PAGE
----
This information is presented solely to distill super funds’ environmental commitments and inform your business of which funds are climate positive.

Encourage your super fund to be climate positive

Even if your default employee super fund is not climate positive, your business can still expedite the momentum towards fossil fuel-free superannuation. It’s as simple as a phone call or email!

Get in contact with your super fund to let them know that your business uses them as it’s employees default super fund but wants them to invest for a climate safe future.

You should point out that this means firstly divesting from all fossil fuel companies –- including coal, gas, and oil companies –by 2030  across their entire portfolio. Secondly, it means setting a net zero emissions target for 2050 for all of its investments.

These commitments should be backed in by taking active steps to achieve these targets. Ask your super fund to advise whether it will make these commitments and if so, when.

It’s important to highlight that climate positive action is a meaningful consideration in staying with your business’ default super fund and that you would consider switching if action is not taken in the short term.

Got a response from your super fund? 

If your super fund makes a positive commitment, congratulations! You can let ACF know about your win by emailing [email protected]

Sometimes, however, you may receive an obscure response that highlights other environmental action that your super fund is taking without the commitment you were asking for. We’ve distilled some of the generic responses you might receive & unpacked what this actually means: 

1. Our business’ default super fund has emission reductions targets. How can I tell whether this is aligned with the Paris agreement?

Awesome! Reducing emissions is a good step, whether that is in a super fund’s investments, operations, or both.

However, to ensure that the average global temperature doesn’t rise beyond 2°C, our economy needs to transition away from fossil fuels by 2030 and reach net zero emissions by 2050.

That means your super fund should be changing its investment strategy to achieve these clear targets. 

If your super fund has responded announcing other emissions reductions targets, you can respond by congratulating them for taking these initial steps.

But make sure you follow up with a kind reminder that to be a climate positive super fund, they must go beyond this. 

2. According to my super fund, only a small percentage of their assets are invested in fossil fuels. How can I fact check that?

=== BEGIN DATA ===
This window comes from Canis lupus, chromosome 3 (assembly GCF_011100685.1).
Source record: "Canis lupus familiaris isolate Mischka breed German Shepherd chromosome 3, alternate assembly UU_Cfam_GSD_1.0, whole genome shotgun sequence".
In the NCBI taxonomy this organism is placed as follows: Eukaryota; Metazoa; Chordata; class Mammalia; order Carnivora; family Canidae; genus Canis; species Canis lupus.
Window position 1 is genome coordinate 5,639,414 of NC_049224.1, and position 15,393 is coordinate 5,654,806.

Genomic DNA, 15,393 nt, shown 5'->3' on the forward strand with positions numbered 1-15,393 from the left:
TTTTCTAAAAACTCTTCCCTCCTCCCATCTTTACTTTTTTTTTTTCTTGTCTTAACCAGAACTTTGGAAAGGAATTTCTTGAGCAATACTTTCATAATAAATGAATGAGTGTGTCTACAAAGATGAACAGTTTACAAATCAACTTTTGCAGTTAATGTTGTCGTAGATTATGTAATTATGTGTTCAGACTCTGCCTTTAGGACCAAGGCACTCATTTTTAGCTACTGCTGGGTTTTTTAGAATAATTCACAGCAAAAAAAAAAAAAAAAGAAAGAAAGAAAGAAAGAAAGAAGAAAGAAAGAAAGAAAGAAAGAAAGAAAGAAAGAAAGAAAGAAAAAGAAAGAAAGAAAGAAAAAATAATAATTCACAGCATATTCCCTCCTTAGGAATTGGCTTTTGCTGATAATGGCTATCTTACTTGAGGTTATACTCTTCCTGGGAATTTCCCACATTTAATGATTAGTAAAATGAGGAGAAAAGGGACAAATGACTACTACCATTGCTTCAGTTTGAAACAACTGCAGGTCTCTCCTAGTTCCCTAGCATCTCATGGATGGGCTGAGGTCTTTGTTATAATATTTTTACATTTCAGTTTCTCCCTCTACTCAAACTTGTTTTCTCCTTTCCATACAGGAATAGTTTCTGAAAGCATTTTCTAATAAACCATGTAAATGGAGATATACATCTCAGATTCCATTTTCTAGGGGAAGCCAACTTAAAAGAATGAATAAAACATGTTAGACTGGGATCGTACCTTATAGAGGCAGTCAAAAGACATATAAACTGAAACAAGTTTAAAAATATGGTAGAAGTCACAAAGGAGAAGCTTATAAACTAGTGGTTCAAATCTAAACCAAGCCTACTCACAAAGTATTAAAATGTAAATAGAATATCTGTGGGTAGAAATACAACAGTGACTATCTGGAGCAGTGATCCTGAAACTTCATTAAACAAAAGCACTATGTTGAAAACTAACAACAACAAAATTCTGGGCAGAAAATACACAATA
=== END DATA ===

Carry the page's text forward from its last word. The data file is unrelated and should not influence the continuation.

Some super funds will share their specific investments publicly whilst others will only provide that information to current members. Follow up and directly ask them how much is actually invested (both in terms of percentage and dollar figures). 

3. My super fund says they’re actively engaging with target companies. What does this mean?

Some super funds are taking a more active role in their investments - using their shareholder privileges to influence the strategic direction of the companies they invest in. 

Ask your super fund which fossil fuel companies they have engaged with and what the responses were.

If those fossil fuel companies haven’t committed to exiting from coal, oil, and gas projects by 2030 after continued engagement from your super fund, it’s time for it to pull out it’s investments. Tell your super fund to divest. 

Remember – super funds can divest from select industries and have done so in the past with things like tobacco and weapons manufacturing.

Unsatisfied with your super fund’s response? Join ACF and thousands of supporters campaigning for the Australian banks and super funds to end their relationship with fossil fuels. 

Disclaimer: The information provided by the Australian Conservation Foundation does not constitute financial advice. It is presented to inform businesses motivated by environmental concerns and take action based on those concerns. The Australian Conservation Foundation is presenting this information solely for environmental ends.The information and actions provided by the Australian Conservation Foundation do not account for any individual’s or business’ personal objectives, financial situation or needs. It should not be used, relied on, or treated as a substitute for specific professional advice. The Australian Conservation Foundation recommends all users obtain their own independent professional advice before making any decision relating to their particular requirements or circumstances. Switching super funds may have unintended financial consequences.